Max Super Specialty Hospital, Patparganj and Becton Dickson India Pvt Ltd, a manufacturer of disposable syringes, have come under the scanner of the Competition Commission of India (CCI) after an allegation by a patient that the latter is providing syringe exclusively to the hospital.
In simple terms, it has been alleged that Becton Dickson is supplying Max Hospital disposable syringe exclusively, which means that there are only Becton Dickson syringes available at the hospital. In turn, this has been alleged to be supplied to the patients at a higher than MRP cost (at the hospital premise).
The allegation was unfold after a complaint filed by Vijay Sharma. He reported in his complaint that he had purchased a disposable syringe of a particular brand of Becton Dickson of a specified size from the inhouse pharmacy of Max Hospital in Patparganj for Rs 19.50, the maximum retail price (MRP) printed on it. Later, when Sharma purchased the same syringe of the same company, brand and quality from a store in Ashok Vihar he had to pay only Rs 10 against a printed MRP of Rs 11.50.
The CCI immediately took notice of the situation after having observed that an admitted patient hardly has any option to purchase an item from outside. The status quo in case of Max Hospital only strengthens the fact that the hospital is in a situation to take advantage, and in connivance with Becton Dickson had charged a higher price by raising the MRP, which was unfair, as implied in a report by TOI. Even Sharma pointed out that Becton Dickson, being the sole supplier of disposable syringes to the hospital, was abusing its dominant position.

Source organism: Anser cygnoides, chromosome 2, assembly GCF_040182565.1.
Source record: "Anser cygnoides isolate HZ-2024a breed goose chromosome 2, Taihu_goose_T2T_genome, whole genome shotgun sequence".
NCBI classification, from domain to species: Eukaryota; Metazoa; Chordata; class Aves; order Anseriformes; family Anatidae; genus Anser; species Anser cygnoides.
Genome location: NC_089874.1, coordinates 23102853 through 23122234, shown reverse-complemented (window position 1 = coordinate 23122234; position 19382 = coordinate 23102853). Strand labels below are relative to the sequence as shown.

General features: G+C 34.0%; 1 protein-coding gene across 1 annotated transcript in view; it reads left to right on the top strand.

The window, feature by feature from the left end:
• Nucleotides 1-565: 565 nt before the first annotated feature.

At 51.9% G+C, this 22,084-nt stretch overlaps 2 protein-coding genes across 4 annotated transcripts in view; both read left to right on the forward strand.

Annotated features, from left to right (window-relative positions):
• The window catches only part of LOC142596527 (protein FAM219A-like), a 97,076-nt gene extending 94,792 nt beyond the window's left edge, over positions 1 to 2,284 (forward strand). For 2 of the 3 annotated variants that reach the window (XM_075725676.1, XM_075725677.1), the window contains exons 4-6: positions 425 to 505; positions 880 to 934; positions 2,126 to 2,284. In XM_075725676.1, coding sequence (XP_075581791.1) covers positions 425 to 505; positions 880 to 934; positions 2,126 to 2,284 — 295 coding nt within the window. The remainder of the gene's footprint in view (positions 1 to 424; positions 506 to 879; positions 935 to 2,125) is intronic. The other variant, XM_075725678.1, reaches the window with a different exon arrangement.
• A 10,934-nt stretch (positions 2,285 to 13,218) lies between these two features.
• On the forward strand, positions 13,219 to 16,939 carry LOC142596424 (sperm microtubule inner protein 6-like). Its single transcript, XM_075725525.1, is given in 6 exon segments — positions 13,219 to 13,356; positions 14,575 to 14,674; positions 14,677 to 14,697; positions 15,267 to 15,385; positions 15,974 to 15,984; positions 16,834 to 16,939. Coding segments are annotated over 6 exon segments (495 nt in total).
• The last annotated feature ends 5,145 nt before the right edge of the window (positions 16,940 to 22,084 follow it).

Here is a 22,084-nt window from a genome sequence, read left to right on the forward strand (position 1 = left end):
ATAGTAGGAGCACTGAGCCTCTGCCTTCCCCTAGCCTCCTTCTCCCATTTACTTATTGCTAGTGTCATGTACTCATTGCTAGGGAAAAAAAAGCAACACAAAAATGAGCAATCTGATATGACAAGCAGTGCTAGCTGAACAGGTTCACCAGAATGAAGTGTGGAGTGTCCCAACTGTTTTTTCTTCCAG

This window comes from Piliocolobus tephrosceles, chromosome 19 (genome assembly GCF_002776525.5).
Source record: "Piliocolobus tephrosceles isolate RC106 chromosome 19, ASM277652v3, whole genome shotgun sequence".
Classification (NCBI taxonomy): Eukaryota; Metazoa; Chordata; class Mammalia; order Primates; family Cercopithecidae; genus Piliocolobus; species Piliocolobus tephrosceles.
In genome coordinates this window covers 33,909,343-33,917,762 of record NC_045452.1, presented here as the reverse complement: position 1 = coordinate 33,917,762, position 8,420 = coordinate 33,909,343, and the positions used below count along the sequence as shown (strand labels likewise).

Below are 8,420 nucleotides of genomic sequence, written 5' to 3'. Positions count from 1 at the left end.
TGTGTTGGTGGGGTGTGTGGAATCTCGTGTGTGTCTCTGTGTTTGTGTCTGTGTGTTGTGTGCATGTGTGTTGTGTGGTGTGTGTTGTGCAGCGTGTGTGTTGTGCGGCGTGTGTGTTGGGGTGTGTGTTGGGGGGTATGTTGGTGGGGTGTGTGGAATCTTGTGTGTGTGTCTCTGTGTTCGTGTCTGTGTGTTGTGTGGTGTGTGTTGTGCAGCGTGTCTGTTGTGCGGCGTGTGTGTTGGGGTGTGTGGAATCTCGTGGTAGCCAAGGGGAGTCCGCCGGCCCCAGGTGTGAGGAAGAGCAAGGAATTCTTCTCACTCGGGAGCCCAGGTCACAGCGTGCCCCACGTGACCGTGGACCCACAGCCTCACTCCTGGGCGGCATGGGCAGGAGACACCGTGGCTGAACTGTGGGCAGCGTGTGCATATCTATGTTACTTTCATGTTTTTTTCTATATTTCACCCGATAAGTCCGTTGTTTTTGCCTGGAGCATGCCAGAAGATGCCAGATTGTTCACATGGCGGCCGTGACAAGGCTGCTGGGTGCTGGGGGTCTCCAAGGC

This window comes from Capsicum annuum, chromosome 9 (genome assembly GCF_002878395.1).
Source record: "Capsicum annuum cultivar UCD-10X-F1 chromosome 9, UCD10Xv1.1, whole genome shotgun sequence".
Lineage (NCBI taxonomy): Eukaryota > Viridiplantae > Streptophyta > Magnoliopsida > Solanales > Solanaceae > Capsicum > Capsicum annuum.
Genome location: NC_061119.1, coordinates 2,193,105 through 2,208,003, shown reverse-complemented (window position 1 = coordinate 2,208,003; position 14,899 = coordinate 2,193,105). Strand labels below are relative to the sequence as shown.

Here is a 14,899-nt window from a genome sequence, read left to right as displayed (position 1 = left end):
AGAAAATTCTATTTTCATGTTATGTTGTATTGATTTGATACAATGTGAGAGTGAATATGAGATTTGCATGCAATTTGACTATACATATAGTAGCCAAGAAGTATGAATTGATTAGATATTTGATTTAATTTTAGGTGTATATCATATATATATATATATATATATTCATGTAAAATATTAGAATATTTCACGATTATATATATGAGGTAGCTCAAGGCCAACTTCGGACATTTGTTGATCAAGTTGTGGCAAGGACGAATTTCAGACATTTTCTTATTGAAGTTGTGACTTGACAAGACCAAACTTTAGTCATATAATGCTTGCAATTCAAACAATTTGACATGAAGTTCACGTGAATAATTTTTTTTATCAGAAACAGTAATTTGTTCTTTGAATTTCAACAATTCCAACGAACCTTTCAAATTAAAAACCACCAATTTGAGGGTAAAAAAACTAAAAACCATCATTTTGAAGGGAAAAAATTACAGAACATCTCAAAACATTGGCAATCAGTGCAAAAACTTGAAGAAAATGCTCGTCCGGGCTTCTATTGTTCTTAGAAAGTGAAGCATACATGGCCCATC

As reported by TOI, Competition Commission of India (CCI) has found Max Super Specialty Hospital, Patparganj and Becton Dickson India Pvt Ltd, prima facie guilty of colluding to sell disposal syringes from the hospital’s inhouse pharmacy at double the open market price.
The CCI has asked its director general to investigate the issue within 60 days and to fix responsibility on officials or persons who were in charge in the two establishments if it found that the Competition Act 2002 was violated.
Gurmit Singh of Translumina, a domestic manufacturer of drug eluting stents and joint forum coordinator of the Association of Indian Medical Device Industry (AIMED) is implied to have said that such an allegation only heightens the fact that the common man is not left with any choice but to buy a product at a higher price. This decision is also influenced by the hospitals who insist that imported products are better in quality. As a result, government has to intervene to cap prices through NPPA.